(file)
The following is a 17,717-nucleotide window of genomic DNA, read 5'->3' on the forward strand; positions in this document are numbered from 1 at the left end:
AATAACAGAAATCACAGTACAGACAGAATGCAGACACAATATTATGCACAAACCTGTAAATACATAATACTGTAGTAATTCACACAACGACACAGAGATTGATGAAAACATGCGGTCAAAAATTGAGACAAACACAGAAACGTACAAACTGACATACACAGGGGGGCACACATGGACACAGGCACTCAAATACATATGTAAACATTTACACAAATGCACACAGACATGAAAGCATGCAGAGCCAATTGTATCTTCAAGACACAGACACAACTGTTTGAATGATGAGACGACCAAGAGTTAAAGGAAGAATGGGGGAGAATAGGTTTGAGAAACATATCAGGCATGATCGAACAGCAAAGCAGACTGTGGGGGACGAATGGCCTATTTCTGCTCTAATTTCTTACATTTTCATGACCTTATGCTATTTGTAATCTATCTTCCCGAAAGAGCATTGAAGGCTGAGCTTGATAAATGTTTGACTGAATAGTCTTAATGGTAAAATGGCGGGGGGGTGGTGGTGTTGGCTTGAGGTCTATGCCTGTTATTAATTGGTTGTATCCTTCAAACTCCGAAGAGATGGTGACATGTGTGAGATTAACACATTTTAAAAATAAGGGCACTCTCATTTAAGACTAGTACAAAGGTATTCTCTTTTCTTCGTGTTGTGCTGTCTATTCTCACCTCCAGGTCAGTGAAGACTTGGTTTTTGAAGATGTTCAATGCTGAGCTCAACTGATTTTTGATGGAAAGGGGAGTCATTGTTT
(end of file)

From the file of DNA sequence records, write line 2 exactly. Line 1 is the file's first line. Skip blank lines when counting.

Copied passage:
AATAACAGAAATCACAGTACAGACAGAATGCAGACACAATATTATGCACAAACCTGTAAATACATAATACTGTAGTAATTCACACAACGACACAGAGATTGATGAAAACATGCGGTCAAAAATTGAGACAAACACAGAAACGTACAAACTGACATACACAGGGGGGCACACATGGACACAGGCACTCAAATACATATGTAAACATTTACACAAATGCACACAGACATGAAAGCATGCAGAGCCAATTGTATCTTCAAGACACAGACACAACTGTTTGAATGATGAGACGACCAAGAGTTAAAGGAAGAATGGGGGAGAATAGGTTTGAGAAACATATCAGGCATGATCGAACAGCAAAGCAGACTGTGGGGGACGAATGGCCTATTTCTGCTCTAATTTCTTACATTTTCATGACCTTATGCTATTTGTAATCTATCTTCCCGAAAGAGCATTGAAGGCTGAGCTTGATAAATGTTTGACTGAATAGTCTTAATGGTAAAATGGCGGGGGGGTGGTGGTGTTGGCTTGAGGTCTATGCCTGTTATTAATTGGTTGTATCCTTCAAACTCCGAAGAGATGGTGACATGTGTGAGATTAACACATTTTAAAAATAAGGGCACTCTCATTTAAGACTAGTACAAAGGTATTCTCTTTTCTTCGTGTTGTGCTGTCTATTCTCACCTCCAGGTCAGTGAAGACTTGGTTTTTGAAGATGTTCAATGCTGAGCTCAACTGATTTTTGATGGAAAGGGGAGTCATTGTTT